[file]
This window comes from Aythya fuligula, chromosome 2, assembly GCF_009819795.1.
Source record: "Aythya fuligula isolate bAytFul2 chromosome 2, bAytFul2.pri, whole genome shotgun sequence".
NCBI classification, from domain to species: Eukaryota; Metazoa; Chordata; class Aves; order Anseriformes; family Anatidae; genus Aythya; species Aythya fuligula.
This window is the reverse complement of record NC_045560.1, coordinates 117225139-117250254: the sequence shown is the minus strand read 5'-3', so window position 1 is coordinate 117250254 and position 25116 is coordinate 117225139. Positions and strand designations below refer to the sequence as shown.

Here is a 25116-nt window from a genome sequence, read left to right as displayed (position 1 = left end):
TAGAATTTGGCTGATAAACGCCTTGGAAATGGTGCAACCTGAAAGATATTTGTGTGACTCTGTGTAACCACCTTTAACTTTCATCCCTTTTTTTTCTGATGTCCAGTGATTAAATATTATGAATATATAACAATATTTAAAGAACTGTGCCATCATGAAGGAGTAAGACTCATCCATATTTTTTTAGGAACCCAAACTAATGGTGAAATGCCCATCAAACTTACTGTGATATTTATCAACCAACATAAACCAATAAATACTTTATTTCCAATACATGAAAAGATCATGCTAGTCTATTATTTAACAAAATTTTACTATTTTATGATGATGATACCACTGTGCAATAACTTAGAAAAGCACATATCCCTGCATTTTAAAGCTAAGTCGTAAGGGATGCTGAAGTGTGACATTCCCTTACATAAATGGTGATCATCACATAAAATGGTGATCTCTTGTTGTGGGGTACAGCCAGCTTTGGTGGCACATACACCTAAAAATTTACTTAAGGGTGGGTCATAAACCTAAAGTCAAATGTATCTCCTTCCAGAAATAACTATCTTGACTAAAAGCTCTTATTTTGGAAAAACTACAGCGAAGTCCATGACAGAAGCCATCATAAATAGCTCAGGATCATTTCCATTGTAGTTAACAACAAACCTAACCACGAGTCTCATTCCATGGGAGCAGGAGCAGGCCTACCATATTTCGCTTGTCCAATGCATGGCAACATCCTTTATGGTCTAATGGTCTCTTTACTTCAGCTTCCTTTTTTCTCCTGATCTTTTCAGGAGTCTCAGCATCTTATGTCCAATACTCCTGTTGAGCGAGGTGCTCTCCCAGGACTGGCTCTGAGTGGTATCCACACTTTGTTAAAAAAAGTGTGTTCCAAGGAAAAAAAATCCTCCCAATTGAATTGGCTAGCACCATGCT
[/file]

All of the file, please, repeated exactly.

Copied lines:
This window comes from Aythya fuligula, chromosome 2, assembly GCF_009819795.1.
Source record: "Aythya fuligula isolate bAytFul2 chromosome 2, bAytFul2.pri, whole genome shotgun sequence".
NCBI classification, from domain to species: Eukaryota; Metazoa; Chordata; class Aves; order Anseriformes; family Anatidae; genus Aythya; species Aythya fuligula.
This window is the reverse complement of record NC_045560.1, coordinates 117225139-117250254: the sequence shown is the minus strand read 5'-3', so window position 1 is coordinate 117250254 and position 25116 is coordinate 117225139. Positions and strand designations below refer to the sequence as shown.

Here is a 25116-nt window from a genome sequence, read left to right as displayed (position 1 = left end):
TAGAATTTGGCTGATAAACGCCTTGGAAATGGTGCAACCTGAAAGATATTTGTGTGACTCTGTGTAACCACCTTTAACTTTCATCCCTTTTTTTTCTGATGTCCAGTGATTAAATATTATGAATATATAACAATATTTAAAGAACTGTGCCATCATGAAGGAGTAAGACTCATCCATATTTTTTTAGGAACCCAAACTAATGGTGAAATGCCCATCAAACTTACTGTGATATTTATCAACCAACATAAACCAATAAATACTTTATTTCCAATACATGAAAAGATCATGCTAGTCTATTATTTAACAAAATTTTACTATTTTATGATGATGATACCACTGTGCAATAACTTAGAAAAGCACATATCCCTGCATTTTAAAGCTAAGTCGTAAGGGATGCTGAAGTGTGACATTCCCTTACATAAATGGTGATCATCACATAAAATGGTGATCTCTTGTTGTGGGGTACAGCCAGCTTTGGTGGCACATACACCTAAAAATTTACTTAAGGGTGGGTCATAAACCTAAAGTCAAATGTATCTCCTTCCAGAAATAACTATCTTGACTAAAAGCTCTTATTTTGGAAAAACTACAGCGAAGTCCATGACAGAAGCCATCATAAATAGCTCAGGATCATTTCCATTGTAGTTAACAACAAACCTAACCACGAGTCTCATTCCATGGGAGCAGGAGCAGGCCTACCATATTTCGCTTGTCCAATGCATGGCAACATCCTTTATGGTCTAATGGTCTCTTTACTTCAGCTTCCTTTTTTCTCCTGATCTTTTCAGGAGTCTCAGCATCTTATGTCCAATACTCCTGTTGAGCGAGGTGCTCTCCCAGGACTGGCTCTGAGTGGTATCCACACTTTGTTAAAAAAAGTGTGTTCCAAGGAAAAAAAATCCTCCCAATTGAATTGGCTAGCACCATGCT